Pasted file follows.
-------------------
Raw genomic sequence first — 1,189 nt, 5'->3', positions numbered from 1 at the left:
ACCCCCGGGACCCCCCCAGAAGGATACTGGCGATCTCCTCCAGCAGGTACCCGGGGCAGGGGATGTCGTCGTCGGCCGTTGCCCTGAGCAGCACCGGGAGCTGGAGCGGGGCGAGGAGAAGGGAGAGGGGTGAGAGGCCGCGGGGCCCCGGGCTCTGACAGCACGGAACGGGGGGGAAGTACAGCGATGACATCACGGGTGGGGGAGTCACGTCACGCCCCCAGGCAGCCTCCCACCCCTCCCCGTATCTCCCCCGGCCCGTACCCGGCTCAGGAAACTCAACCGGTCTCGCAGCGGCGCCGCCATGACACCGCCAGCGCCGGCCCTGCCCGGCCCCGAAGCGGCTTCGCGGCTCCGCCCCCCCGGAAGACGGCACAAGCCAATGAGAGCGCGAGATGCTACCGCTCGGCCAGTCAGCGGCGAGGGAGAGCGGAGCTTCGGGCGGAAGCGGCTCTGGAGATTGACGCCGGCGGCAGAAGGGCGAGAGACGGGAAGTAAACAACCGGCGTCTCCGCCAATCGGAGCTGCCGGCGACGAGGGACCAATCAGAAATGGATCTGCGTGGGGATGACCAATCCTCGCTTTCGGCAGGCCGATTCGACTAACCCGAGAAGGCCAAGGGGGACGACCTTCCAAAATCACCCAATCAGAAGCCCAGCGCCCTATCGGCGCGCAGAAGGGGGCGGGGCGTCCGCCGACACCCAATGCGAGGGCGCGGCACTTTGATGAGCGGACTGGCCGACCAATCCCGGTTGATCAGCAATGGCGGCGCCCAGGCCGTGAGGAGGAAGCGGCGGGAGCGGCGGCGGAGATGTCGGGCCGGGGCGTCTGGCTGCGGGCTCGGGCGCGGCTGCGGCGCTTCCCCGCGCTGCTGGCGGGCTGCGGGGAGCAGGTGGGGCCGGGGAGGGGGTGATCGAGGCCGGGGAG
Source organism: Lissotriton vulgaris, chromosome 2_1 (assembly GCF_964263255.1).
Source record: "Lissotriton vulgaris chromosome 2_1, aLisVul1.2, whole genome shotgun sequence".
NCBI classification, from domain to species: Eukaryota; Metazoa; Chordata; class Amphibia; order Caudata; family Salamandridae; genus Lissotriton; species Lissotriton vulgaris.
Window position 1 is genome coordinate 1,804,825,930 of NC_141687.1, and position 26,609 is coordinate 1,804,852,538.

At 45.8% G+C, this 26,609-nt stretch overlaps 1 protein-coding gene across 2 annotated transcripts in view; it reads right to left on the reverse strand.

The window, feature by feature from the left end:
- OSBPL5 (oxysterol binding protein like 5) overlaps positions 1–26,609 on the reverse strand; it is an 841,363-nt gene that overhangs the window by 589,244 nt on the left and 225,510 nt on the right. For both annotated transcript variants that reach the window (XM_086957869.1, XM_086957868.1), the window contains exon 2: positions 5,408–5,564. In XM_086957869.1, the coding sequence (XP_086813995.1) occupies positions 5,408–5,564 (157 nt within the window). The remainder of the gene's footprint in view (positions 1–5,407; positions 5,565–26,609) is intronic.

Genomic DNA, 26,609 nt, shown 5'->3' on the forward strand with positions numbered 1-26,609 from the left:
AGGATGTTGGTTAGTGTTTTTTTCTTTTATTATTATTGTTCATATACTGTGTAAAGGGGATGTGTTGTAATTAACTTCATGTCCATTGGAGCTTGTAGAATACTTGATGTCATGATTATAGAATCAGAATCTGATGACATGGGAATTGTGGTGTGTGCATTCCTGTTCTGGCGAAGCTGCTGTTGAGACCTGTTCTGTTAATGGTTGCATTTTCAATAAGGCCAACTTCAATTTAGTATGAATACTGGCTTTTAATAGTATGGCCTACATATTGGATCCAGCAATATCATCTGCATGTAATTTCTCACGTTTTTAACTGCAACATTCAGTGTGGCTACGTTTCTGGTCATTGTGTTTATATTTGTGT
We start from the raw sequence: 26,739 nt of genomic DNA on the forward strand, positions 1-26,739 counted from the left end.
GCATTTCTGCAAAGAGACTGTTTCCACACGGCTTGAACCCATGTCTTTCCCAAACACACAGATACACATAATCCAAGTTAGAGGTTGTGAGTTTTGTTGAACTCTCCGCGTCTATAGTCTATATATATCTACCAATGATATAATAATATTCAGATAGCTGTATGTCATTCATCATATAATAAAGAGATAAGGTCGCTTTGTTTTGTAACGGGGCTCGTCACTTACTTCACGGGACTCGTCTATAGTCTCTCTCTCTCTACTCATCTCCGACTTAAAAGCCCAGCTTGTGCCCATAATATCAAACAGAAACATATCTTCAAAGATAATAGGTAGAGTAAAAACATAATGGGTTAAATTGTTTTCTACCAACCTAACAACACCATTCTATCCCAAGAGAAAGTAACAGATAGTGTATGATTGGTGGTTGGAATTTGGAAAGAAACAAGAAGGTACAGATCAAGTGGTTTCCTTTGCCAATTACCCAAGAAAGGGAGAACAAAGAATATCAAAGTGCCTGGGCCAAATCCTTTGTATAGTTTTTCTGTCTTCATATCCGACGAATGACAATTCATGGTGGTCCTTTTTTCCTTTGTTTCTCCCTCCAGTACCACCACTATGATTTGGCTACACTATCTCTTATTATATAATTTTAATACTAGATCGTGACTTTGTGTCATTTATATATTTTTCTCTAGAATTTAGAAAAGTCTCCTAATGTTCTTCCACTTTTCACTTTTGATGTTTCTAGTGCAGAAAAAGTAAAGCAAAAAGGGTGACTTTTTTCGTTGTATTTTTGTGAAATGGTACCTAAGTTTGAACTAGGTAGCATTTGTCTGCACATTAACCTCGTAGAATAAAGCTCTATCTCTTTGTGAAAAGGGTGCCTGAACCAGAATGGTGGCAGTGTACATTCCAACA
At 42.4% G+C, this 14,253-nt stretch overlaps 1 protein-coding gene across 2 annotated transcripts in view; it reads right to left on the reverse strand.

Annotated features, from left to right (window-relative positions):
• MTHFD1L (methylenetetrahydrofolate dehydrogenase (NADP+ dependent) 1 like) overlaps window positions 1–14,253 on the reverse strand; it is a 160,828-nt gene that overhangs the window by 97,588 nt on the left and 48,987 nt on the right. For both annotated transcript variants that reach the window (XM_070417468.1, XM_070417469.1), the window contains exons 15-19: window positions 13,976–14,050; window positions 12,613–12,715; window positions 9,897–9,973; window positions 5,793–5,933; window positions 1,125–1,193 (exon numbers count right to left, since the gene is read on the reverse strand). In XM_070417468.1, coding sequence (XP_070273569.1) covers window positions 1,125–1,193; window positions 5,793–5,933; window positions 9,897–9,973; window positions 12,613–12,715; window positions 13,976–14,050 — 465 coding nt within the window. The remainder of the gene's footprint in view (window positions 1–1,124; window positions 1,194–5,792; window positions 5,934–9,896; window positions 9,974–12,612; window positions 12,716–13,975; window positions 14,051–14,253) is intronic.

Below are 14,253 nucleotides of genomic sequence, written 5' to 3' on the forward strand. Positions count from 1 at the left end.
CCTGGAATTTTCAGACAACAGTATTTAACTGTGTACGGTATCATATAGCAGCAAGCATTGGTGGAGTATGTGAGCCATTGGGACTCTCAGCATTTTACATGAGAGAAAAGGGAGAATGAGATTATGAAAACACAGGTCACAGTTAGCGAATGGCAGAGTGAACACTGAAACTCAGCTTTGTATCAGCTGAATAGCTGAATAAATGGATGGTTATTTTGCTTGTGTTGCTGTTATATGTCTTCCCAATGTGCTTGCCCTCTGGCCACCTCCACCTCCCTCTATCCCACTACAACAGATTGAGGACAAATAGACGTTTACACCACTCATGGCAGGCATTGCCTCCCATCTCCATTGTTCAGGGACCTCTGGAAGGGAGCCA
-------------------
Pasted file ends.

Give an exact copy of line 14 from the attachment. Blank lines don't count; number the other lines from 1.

At 42.4% G+C, this 14,253-nt stretch overlaps 1 protein-coding gene across 2 annotated transcripts in view; it reads right to left on the reverse strand.